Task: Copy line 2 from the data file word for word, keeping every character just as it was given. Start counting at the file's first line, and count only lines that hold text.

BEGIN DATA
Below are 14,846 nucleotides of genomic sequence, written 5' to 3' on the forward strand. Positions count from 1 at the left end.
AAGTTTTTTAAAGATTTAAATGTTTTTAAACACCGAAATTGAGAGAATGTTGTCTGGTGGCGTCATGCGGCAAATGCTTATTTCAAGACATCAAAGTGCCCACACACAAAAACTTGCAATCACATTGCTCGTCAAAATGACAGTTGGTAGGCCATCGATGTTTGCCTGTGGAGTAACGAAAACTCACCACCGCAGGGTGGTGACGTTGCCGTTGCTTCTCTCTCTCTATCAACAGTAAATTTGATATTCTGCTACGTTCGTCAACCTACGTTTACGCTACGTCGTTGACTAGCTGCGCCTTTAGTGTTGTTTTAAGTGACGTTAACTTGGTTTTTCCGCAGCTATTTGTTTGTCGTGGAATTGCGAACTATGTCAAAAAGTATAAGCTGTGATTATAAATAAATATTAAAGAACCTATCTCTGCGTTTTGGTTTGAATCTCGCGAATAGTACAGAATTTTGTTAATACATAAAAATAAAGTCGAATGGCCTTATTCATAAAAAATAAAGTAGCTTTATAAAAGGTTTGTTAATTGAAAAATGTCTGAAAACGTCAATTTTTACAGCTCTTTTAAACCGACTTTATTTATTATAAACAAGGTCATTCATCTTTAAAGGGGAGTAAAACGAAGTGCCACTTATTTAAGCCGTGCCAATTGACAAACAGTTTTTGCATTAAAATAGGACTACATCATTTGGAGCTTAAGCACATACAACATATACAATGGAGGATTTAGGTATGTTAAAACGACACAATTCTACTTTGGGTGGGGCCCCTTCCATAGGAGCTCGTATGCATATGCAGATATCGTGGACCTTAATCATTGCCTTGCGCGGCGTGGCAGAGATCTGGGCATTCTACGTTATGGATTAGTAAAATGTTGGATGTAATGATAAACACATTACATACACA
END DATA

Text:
AAGTTTTTTAAAGATTTAAATGTTTTTAAACACCGAAATTGAGAGAATGTTGTCTGGTGGCGTCATGCGGCAAATGCTTATTTCAAGACATCAAAGTGCCCACACACAAAAACTTGCAATCACATTGCTCGTCAAAATGACAGTTGGTAGGCCATCGATGTTTGCCTGTGGAGTAACGAAAACTCACCACCGCAGGGTGGTGACGTTGCCGTTGCTTCTCTCTCTCTATCAACAGTAAATTTGATATTCTGCTACGTTCGTCAACCTACGTTTACGCTACGTCGTTGACTAGCTGCGCCTTTAGTGTTGTTTTAAGTGACGTTAACTTGGTTTTTCCGCAGCTATTTGTTTGTCGTGGAATTGCGAACTATGTCAAAAAGTATAAGCTGTGATTATAAATAAATATTAAAGAACCTATCTCTGCGTTTTGGTTTGAATCTCGCGAATAGTACAGAATTTTGTTAATACATAAAAATAAAGTCGAATGGCCTTATTCATAAAAAATAAAGTAGCTTTATAAAAGGTTTGTTAATTGAAAAATGTCTGAAAACGTCAATTTTTACAGCTCTTTTAAACCGACTTTATTTATTATAAACAAGGTCATTCATCTTTAAAGGGGAGTAAAACGAAGTGCCACTTATTTAAGCCGTGCCAATTGACAAACAGTTTTTGCATTAAAATAGGACTACATCATTTGGAGCTTAAGCACATACAACATATACAATGGAGGATTTAGGTATGTTAAAACGACACAATTCTACTTTGGGTGGGGCCCCTTCCATAGGAGCTCGTATGCATATGCAGATATCGTGGACCTTAATCATTGCCTTGCGCGGCGTGGCAGAGATCTGGGCATTCTACGTTATGGATTAGTAAAATGTTGGATGTAATGATAAACACATTACATACACA